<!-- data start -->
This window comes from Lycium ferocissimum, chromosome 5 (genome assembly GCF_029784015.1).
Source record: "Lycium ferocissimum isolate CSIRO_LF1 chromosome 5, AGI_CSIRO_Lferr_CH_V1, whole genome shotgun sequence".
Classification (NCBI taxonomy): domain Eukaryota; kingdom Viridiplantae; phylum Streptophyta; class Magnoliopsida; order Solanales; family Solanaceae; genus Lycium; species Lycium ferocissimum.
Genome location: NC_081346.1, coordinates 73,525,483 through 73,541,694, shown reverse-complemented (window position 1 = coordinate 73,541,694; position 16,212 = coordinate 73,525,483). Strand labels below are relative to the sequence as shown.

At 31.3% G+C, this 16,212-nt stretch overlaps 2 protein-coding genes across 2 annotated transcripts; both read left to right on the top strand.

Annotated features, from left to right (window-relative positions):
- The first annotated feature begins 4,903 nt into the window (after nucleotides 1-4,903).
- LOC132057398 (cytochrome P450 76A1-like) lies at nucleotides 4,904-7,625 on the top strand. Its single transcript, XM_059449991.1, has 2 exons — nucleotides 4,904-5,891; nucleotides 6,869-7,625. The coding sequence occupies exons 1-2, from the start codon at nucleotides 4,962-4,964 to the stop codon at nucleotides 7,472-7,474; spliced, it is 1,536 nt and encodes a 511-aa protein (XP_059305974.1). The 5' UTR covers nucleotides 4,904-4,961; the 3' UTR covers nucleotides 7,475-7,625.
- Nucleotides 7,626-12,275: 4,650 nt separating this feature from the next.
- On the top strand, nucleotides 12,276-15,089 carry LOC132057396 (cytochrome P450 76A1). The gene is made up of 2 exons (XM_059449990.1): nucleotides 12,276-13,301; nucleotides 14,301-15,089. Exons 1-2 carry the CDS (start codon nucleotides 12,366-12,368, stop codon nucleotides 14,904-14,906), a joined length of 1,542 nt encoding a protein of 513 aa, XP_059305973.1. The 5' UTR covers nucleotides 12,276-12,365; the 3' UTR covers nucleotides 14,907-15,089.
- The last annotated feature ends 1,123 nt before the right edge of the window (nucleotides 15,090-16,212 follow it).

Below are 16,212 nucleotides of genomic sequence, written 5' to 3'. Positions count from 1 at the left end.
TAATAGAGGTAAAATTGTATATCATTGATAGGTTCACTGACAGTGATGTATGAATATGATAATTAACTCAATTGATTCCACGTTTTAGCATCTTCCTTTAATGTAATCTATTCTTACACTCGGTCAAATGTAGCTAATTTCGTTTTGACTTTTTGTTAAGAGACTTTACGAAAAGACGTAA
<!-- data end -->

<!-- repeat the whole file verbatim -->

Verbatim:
This window comes from Lycium ferocissimum, chromosome 5 (genome assembly GCF_029784015.1).
Source record: "Lycium ferocissimum isolate CSIRO_LF1 chromosome 5, AGI_CSIRO_Lferr_CH_V1, whole genome shotgun sequence".
Classification (NCBI taxonomy): domain Eukaryota; kingdom Viridiplantae; phylum Streptophyta; class Magnoliopsida; order Solanales; family Solanaceae; genus Lycium; species Lycium ferocissimum.
Genome location: NC_081346.1, coordinates 73,525,483 through 73,541,694, shown reverse-complemented (window position 1 = coordinate 73,541,694; position 16,212 = coordinate 73,525,483). Strand labels below are relative to the sequence as shown.

At 31.3% G+C, this 16,212-nt stretch overlaps 2 protein-coding genes across 2 annotated transcripts; both read left to right on the top strand.

Annotated features, from left to right (window-relative positions):
- The first annotated feature begins 4,903 nt into the window (after nucleotides 1-4,903).
- LOC132057398 (cytochrome P450 76A1-like) lies at nucleotides 4,904-7,625 on the top strand. Its single transcript, XM_059449991.1, has 2 exons — nucleotides 4,904-5,891; nucleotides 6,869-7,625. The coding sequence occupies exons 1-2, from the start codon at nucleotides 4,962-4,964 to the stop codon at nucleotides 7,472-7,474; spliced, it is 1,536 nt and encodes a 511-aa protein (XP_059305974.1). The 5' UTR covers nucleotides 4,904-4,961; the 3' UTR covers nucleotides 7,475-7,625.
- Nucleotides 7,626-12,275: 4,650 nt separating this feature from the next.
- On the top strand, nucleotides 12,276-15,089 carry LOC132057396 (cytochrome P450 76A1). The gene is made up of 2 exons (XM_059449990.1): nucleotides 12,276-13,301; nucleotides 14,301-15,089. Exons 1-2 carry the CDS (start codon nucleotides 12,366-12,368, stop codon nucleotides 14,904-14,906), a joined length of 1,542 nt encoding a protein of 513 aa, XP_059305973.1. The 5' UTR covers nucleotides 12,276-12,365; the 3' UTR covers nucleotides 14,907-15,089.
- The last annotated feature ends 1,123 nt before the right edge of the window (nucleotides 15,090-16,212 follow it).

Below are 16,212 nucleotides of genomic sequence, written 5' to 3'. Positions count from 1 at the left end.
TAATAGAGGTAAAATTGTATATCATTGATAGGTTCACTGACAGTGATGTATGAATATGATAATTAACTCAATTGATTCCACGTTTTAGCATCTTCCTTTAATGTAATCTATTCTTACACTCGGTCAAATGTAGCTAATTTCGTTTTGACTTTTTGTTAAGAGACTTTACGAAAAGACGTAA